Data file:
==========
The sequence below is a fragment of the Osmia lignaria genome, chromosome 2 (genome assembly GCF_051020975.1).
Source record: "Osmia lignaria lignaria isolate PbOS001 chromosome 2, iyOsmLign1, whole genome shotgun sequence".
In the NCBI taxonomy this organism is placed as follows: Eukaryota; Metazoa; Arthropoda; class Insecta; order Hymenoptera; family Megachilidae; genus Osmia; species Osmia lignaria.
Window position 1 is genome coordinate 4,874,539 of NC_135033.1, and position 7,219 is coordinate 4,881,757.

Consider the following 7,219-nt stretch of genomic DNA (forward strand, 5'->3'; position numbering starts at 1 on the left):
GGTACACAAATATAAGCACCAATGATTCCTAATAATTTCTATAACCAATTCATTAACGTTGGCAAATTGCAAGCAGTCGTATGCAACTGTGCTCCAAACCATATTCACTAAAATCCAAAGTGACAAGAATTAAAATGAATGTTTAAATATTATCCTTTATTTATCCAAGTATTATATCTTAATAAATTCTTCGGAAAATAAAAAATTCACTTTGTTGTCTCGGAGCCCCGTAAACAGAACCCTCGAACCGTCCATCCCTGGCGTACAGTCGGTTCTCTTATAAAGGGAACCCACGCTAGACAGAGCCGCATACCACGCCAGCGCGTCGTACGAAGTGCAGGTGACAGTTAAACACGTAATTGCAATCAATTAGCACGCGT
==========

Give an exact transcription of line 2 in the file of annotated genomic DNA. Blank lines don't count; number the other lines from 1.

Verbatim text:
Source record: "Osmia lignaria lignaria isolate PbOS001 chromosome 2, iyOsmLign1, whole genome shotgun sequence".